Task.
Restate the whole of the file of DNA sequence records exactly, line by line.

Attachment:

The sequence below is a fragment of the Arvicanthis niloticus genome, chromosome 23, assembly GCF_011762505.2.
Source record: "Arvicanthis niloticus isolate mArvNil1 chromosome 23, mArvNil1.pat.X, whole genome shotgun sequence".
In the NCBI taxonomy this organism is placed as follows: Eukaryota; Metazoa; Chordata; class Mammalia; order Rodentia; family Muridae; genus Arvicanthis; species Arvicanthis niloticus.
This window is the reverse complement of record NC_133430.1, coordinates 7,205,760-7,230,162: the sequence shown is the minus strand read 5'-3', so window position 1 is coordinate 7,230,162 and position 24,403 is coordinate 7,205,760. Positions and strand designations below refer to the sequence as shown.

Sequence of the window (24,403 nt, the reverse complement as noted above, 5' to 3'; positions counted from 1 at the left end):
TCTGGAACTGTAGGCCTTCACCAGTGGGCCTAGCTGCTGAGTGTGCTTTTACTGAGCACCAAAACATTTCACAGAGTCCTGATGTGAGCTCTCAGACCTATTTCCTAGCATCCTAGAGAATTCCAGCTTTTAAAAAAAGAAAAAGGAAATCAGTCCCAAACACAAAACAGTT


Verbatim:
The sequence below is a fragment of the Arvicanthis niloticus genome, chromosome 23, assembly GCF_011762505.2.
Source record: "Arvicanthis niloticus isolate mArvNil1 chromosome 23, mArvNil1.pat.X, whole genome shotgun sequence".
In the NCBI taxonomy this organism is placed as follows: Eukaryota; Metazoa; Chordata; class Mammalia; order Rodentia; family Muridae; genus Arvicanthis; species Arvicanthis niloticus.
This window is the reverse complement of record NC_133430.1, coordinates 7,205,760-7,230,162: the sequence shown is the minus strand read 5'-3', so window position 1 is coordinate 7,230,162 and position 24,403 is coordinate 7,205,760. Positions and strand designations below refer to the sequence as shown.

Sequence of the window (24,403 nt, the reverse complement as noted above, 5' to 3'; positions counted from 1 at the left end):
TCTGGAACTGTAGGCCTTCACCAGTGGGCCTAGCTGCTGAGTGTGCTTTTACTGAGCACCAAAACATTTCACAGAGTCCTGATGTGAGCTCTCAGACCTATTTCCTAGCATCCTAGAGAATTCCAGCTTTTAAAAAAAGAAAAAGGAAATCAGTCCCAAACACAAAACAGTT